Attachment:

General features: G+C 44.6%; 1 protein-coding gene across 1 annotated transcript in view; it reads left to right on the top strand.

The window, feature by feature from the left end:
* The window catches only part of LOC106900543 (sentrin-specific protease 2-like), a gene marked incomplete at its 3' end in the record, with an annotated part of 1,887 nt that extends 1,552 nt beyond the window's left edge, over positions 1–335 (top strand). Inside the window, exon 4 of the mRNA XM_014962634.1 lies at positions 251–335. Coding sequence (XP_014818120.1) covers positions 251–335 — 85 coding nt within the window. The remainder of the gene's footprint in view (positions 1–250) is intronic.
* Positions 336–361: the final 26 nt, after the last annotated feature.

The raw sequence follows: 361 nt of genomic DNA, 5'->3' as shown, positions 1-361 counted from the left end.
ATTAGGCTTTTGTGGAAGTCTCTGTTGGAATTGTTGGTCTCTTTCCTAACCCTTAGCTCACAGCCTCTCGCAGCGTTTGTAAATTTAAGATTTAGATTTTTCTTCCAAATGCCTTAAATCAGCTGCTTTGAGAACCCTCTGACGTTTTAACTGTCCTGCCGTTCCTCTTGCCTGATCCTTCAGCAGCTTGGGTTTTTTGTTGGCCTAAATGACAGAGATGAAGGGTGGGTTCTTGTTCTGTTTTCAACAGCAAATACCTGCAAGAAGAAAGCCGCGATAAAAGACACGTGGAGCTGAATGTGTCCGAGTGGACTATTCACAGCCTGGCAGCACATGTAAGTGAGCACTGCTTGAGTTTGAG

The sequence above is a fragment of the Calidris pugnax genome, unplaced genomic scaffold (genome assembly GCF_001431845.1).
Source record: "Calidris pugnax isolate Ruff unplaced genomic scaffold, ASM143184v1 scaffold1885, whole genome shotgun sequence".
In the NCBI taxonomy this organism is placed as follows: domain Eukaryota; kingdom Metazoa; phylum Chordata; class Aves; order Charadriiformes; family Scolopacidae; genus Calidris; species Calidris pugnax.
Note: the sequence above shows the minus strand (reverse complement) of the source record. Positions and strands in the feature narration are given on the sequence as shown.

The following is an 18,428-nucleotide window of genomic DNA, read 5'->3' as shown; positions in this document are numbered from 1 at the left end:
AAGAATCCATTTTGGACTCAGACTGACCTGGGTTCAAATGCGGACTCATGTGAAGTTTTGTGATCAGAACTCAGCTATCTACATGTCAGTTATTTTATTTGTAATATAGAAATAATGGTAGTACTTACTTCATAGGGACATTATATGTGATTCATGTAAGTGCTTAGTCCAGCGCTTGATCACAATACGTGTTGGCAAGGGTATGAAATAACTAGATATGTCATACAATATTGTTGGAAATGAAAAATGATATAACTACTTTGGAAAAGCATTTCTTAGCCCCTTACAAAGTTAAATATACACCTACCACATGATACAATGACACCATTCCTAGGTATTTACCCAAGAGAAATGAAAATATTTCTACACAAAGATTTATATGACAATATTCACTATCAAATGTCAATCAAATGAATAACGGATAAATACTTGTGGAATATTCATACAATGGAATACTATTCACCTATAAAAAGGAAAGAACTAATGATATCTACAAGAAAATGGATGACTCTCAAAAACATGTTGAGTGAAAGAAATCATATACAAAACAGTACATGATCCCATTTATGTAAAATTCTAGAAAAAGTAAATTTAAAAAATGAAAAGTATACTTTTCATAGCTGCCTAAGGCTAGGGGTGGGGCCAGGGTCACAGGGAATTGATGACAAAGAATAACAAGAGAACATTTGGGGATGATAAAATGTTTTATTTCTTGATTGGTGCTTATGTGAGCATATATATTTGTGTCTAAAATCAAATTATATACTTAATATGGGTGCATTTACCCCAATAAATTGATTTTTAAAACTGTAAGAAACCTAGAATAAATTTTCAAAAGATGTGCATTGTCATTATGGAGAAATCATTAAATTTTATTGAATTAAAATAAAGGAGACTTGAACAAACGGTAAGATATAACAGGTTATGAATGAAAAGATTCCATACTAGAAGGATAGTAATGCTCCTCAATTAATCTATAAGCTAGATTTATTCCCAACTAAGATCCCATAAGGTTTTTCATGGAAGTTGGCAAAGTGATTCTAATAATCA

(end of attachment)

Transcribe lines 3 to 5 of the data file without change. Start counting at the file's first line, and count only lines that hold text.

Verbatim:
* The window catches only part of LOC106900543 (sentrin-specific protease 2-like), a gene marked incomplete at its 3' end in the record, with an annotated part of 1,887 nt that extends 1,552 nt beyond the window's left edge, over positions 1–335 (top strand). Inside the window, exon 4 of the mRNA XM_014962634.1 lies at positions 251–335. Coding sequence (XP_014818120.1) covers positions 251–335 — 85 coding nt within the window. The remainder of the gene's footprint in view (positions 1–250) is intronic.
* Positions 336–361: the final 26 nt, after the last annotated feature.

The raw sequence follows: 361 nt of genomic DNA, 5'->3' as shown, positions 1-361 counted from the left end.